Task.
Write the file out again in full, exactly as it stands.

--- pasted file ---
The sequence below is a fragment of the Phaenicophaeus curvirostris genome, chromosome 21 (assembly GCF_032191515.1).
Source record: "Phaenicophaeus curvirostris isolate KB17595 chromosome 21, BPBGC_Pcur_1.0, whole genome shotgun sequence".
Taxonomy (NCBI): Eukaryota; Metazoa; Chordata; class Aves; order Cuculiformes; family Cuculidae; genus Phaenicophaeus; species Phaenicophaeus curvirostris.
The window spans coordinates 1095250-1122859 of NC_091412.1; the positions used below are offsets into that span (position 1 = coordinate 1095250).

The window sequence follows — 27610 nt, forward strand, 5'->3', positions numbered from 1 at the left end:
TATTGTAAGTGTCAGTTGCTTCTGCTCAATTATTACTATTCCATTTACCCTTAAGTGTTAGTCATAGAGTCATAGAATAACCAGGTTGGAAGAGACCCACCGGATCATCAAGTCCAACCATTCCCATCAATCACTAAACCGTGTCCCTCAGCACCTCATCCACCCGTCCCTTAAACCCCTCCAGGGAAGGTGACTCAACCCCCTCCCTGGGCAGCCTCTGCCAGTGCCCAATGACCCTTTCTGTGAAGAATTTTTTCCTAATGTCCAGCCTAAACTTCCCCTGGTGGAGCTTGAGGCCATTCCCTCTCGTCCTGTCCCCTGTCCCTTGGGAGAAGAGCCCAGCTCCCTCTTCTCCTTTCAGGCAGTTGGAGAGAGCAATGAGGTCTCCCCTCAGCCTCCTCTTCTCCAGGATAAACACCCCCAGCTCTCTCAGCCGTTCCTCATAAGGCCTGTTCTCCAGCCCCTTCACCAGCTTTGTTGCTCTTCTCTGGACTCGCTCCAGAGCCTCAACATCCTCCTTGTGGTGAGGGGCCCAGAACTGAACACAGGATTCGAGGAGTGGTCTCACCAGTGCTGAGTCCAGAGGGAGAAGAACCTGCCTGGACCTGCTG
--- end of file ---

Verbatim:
The sequence below is a fragment of the Phaenicophaeus curvirostris genome, chromosome 21 (assembly GCF_032191515.1).
Source record: "Phaenicophaeus curvirostris isolate KB17595 chromosome 21, BPBGC_Pcur_1.0, whole genome shotgun sequence".
Taxonomy (NCBI): Eukaryota; Metazoa; Chordata; class Aves; order Cuculiformes; family Cuculidae; genus Phaenicophaeus; species Phaenicophaeus curvirostris.
The window spans coordinates 1095250-1122859 of NC_091412.1; the positions used below are offsets into that span (position 1 = coordinate 1095250).

The window sequence follows — 27610 nt, forward strand, 5'->3', positions numbered from 1 at the left end:
TATTGTAAGTGTCAGTTGCTTCTGCTCAATTATTACTATTCCATTTACCCTTAAGTGTTAGTCATAGAGTCATAGAATAACCAGGTTGGAAGAGACCCACCGGATCATCAAGTCCAACCATTCCCATCAATCACTAAACCGTGTCCCTCAGCACCTCATCCACCCGTCCCTTAAACCCCTCCAGGGAAGGTGACTCAACCCCCTCCCTGGGCAGCCTCTGCCAGTGCCCAATGACCCTTTCTGTGAAGAATTTTTTCCTAATGTCCAGCCTAAACTTCCCCTGGTGGAGCTTGAGGCCATTCCCTCTCGTCCTGTCCCCTGTCCCTTGGGAGAAGAGCCCAGCTCCCTCTTCTCCTTTCAGGCAGTTGGAGAGAGCAATGAGGTCTCCCCTCAGCCTCCTCTTCTCCAGGATAAACACCCCCAGCTCTCTCAGCCGTTCCTCATAAGGCCTGTTCTCCAGCCCCTTCACCAGCTTTGTTGCTCTTCTCTGGACTCGCTCCAGAGCCTCAACATCCTCCTTGTGGTGAGGGGCCCAGAACTGAACACAGGATTCGAGGAGTGGTCTCACCAGTGCTGAGTCCAGAGGGAGAAGAACCTGCCTGGACCTGCTG